The effects of age on probabilities of survival and flowering were modelled using logistic regression. Age estimates were possible to obtain for almost all large individuals that died during the study interval, but only for a subset of the smaller individuals (42 of 119 recorded deaths in Pineta and 17 of 45 deaths in Ordesa). To be able to include the effects of both size and age in the same models, we imputed most probable age estimates of all non-aged individuals based on size, using a 5-knot restricted cubic spline model of size predicting age (cf. Harrell 2001). Trends in models fitted to data containing imputed age estimates and models fitted to data from only individuals with observed age were always the same (not presented).

The effects of age on seed number were modelled using quasi-Poisson generalized linear models (i.e. Poisson regression with standard errors adjusted to account for overdispersion). The number of male flowers (log-transformed) had an approximately Gaussian distribution, and age effects were modelled with ordinary least-squares regression since overdispersion was very high (Young, Campbell & Capuano 1999).

We investigated the potential effects of among-individual heterogeneity in vital rates by adding individual as a random factor in models of growth and fecundity, using the lmer function in the lme4 package in r, and compared these models with the models without random effects (Cam et al. 2002; van de Pol & Verhulst 2006). To test the hypothesis that correlations of vital rates with age were caused by indirect effects of size, we tested for age effects in models including 5-knot restricted cubic spline functions of both age and size.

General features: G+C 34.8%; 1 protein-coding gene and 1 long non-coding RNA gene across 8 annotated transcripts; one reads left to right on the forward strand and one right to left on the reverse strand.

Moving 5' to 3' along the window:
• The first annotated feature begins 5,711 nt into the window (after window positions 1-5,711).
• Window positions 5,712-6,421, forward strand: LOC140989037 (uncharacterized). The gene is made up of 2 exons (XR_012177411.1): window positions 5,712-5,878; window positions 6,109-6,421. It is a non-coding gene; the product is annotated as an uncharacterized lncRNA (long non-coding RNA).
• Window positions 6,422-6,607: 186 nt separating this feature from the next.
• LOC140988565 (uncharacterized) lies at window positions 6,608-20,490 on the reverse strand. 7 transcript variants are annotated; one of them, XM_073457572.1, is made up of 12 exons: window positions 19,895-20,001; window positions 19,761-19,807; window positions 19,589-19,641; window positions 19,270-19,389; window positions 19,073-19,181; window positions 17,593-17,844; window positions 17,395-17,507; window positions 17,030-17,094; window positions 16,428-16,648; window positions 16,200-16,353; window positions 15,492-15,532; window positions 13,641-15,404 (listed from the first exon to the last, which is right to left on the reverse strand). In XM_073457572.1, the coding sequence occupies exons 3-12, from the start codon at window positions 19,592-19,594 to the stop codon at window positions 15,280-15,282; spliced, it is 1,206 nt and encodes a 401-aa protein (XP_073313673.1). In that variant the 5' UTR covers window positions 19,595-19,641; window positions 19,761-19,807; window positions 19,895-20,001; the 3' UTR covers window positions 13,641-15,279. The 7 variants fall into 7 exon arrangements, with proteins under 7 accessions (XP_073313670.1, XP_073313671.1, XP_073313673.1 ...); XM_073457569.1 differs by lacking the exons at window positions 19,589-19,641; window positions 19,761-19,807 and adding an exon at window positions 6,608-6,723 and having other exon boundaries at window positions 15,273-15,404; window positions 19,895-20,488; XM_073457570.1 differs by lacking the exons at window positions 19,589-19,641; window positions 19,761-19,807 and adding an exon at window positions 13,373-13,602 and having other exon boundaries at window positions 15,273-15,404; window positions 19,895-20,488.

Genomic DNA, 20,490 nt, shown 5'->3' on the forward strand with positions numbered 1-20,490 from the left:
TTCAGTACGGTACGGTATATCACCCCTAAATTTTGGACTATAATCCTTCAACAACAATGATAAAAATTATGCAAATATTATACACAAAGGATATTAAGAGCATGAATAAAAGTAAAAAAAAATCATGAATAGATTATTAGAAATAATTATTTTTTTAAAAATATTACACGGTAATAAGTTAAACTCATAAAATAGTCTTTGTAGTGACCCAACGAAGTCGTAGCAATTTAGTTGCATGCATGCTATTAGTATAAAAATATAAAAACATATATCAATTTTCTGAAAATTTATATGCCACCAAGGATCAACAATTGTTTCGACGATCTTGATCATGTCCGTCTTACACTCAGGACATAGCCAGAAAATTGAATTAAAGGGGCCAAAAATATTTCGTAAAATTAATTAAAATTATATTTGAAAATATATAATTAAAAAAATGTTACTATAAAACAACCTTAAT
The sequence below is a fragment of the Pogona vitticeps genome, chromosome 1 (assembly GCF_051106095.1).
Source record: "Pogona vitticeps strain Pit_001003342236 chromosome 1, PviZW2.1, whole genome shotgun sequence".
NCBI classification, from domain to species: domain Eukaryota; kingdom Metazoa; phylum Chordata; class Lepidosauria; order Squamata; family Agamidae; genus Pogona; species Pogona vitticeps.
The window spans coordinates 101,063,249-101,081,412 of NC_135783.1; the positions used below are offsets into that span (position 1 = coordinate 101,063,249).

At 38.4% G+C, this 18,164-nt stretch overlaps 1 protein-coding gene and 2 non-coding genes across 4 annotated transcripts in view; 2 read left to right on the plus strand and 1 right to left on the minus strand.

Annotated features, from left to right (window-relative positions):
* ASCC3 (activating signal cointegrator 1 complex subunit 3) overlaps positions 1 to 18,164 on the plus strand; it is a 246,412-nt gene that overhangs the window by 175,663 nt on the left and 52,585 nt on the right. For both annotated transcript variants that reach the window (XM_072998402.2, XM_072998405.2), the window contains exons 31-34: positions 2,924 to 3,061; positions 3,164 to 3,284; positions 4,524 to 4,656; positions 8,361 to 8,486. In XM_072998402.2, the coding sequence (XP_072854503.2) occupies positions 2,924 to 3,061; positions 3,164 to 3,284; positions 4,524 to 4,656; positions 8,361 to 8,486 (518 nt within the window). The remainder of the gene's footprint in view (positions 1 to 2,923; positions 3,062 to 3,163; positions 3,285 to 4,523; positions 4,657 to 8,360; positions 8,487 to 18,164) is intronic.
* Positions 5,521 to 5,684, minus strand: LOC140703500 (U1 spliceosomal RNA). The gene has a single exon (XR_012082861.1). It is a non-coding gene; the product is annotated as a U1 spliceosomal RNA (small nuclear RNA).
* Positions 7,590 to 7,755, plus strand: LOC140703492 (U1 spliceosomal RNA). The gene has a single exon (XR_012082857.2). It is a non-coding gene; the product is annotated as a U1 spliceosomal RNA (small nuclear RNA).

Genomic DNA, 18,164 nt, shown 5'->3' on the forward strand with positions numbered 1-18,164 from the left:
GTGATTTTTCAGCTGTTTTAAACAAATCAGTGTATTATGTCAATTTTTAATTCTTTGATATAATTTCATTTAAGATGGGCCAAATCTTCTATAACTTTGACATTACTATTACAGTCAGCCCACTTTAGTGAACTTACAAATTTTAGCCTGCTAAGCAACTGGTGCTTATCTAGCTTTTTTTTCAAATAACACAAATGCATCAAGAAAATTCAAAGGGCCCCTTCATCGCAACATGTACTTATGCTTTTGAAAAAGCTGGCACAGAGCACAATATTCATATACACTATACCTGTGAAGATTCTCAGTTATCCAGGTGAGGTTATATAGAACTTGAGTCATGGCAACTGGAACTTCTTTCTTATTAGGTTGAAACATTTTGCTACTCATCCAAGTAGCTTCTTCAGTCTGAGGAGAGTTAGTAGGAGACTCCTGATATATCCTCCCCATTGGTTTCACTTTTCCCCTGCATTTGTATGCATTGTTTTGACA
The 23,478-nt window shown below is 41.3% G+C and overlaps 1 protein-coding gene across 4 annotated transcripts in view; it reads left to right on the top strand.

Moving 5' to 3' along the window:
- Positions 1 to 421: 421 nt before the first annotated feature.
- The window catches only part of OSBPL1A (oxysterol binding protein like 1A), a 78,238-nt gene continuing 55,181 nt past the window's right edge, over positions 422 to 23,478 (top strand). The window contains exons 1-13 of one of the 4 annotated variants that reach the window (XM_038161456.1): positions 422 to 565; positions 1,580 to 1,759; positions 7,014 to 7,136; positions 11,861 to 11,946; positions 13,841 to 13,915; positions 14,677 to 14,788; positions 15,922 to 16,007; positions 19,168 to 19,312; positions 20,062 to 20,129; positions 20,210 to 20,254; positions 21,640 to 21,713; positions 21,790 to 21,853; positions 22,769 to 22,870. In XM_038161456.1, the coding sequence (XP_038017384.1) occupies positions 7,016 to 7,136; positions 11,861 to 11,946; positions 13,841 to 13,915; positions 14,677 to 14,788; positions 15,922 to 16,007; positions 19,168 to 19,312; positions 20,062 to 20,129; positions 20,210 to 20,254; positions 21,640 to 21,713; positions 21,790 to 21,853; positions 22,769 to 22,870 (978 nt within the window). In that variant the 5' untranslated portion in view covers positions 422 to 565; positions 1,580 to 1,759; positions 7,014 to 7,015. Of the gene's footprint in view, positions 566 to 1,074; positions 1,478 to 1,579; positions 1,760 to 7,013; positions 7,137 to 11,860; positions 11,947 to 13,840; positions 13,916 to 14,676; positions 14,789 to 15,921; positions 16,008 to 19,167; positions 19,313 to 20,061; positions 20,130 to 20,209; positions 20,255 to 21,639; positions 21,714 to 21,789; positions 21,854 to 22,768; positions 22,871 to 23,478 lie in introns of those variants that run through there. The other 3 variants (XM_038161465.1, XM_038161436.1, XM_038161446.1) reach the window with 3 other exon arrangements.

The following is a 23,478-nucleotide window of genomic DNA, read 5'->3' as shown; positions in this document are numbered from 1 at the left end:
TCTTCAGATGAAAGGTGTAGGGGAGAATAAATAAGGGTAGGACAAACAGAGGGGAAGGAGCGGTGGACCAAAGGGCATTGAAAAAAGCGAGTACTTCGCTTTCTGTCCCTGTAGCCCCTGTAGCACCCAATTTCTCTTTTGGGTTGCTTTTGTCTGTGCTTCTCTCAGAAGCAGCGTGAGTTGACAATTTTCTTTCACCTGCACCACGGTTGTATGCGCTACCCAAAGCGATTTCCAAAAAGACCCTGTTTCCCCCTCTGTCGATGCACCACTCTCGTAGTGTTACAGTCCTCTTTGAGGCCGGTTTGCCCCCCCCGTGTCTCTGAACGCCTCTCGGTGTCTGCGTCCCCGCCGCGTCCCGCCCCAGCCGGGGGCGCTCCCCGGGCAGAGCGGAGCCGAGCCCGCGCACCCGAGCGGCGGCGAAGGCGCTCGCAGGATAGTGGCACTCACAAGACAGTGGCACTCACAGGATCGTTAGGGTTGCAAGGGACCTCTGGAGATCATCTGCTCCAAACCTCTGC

To examine whether males and females exhibited different relationships between age and vital rates, we tested the effect of sex and its interaction with age in all models, prior to the other analyses. Since the relationship between flowering probability and age differed substantially between sexes (see Results), it was modelled separately for each sex. To avoid a biased sample by ignoring individuals that did not flower during the entire interval (most probably females because of the frequent and early onset of flowering in males), we included vegetative individuals in models of both sexes and calculated weights representing the estimated probability of an individual of a given size and with an unknown sex to be female (vs. male). We used the size and sex of vegetative individuals that started to flower during the study period to calculate these weights as the ratio of the predicted probability of not flowering for females to the sum of the predicted probabilities of not flowering for males and females.

Demographic Modelling